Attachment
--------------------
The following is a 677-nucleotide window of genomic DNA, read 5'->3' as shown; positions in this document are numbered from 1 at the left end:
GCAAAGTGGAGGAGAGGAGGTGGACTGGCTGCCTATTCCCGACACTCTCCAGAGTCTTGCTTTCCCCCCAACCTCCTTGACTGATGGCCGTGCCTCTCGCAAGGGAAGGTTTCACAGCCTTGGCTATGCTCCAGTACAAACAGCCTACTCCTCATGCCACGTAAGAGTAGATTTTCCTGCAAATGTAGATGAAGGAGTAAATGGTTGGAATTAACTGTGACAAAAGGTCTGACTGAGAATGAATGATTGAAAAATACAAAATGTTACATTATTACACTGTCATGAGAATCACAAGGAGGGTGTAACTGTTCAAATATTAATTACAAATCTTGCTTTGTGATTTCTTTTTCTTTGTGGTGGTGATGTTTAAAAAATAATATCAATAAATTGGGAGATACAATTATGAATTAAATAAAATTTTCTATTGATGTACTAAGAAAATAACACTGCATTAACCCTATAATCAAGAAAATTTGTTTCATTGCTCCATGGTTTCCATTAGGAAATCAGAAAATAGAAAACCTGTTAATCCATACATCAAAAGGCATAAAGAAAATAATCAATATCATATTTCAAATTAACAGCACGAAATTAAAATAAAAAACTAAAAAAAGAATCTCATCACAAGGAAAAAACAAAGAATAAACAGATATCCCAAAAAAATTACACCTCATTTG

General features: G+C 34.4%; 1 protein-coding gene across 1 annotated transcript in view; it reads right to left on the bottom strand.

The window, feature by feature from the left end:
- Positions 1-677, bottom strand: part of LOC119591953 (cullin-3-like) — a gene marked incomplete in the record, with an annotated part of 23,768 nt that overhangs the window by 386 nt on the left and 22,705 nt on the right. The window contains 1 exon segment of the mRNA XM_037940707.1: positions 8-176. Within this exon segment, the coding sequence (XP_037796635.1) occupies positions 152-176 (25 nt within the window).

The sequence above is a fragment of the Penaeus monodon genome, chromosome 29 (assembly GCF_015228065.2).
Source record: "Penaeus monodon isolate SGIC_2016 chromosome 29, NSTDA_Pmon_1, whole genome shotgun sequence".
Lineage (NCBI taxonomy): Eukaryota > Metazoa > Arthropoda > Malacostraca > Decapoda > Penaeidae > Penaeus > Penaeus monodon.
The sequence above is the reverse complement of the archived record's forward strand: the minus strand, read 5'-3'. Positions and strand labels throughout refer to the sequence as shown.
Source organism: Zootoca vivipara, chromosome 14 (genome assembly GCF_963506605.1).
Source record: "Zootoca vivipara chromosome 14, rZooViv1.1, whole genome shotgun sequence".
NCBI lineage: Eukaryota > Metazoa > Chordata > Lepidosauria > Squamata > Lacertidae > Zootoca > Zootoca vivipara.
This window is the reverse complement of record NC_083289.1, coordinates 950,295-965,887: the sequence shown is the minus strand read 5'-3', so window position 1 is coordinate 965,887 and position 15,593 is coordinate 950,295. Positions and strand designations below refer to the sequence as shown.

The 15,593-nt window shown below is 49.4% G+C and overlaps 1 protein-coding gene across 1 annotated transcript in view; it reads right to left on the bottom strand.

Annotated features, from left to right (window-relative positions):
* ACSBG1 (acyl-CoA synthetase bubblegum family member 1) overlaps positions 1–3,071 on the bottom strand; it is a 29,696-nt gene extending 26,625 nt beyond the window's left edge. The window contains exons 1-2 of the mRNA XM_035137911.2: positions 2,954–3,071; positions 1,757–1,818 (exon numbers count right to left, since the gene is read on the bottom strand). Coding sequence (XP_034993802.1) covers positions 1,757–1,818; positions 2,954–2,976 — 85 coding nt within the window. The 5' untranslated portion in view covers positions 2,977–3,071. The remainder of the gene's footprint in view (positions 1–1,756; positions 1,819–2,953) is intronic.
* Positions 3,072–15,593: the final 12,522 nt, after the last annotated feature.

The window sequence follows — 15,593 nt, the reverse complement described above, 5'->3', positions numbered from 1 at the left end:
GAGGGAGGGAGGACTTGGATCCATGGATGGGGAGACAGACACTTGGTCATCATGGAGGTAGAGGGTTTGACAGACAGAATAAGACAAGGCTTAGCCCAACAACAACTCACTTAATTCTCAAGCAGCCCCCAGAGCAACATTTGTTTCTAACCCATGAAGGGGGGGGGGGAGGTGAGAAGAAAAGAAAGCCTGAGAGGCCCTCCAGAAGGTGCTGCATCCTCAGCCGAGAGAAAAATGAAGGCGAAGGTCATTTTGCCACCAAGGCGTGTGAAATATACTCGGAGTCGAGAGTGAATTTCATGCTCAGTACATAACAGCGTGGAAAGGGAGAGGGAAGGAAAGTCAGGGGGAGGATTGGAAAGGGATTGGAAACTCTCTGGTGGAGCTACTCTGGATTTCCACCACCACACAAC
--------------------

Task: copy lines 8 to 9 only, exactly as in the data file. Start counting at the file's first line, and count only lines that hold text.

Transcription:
Lineage (NCBI taxonomy): Eukaryota > Metazoa > Arthropoda > Malacostraca > Decapoda > Penaeidae > Penaeus > Penaeus monodon.
The sequence above is the reverse complement of the archived record's forward strand: the minus strand, read 5'-3'. Positions and strand labels throughout refer to the sequence as shown.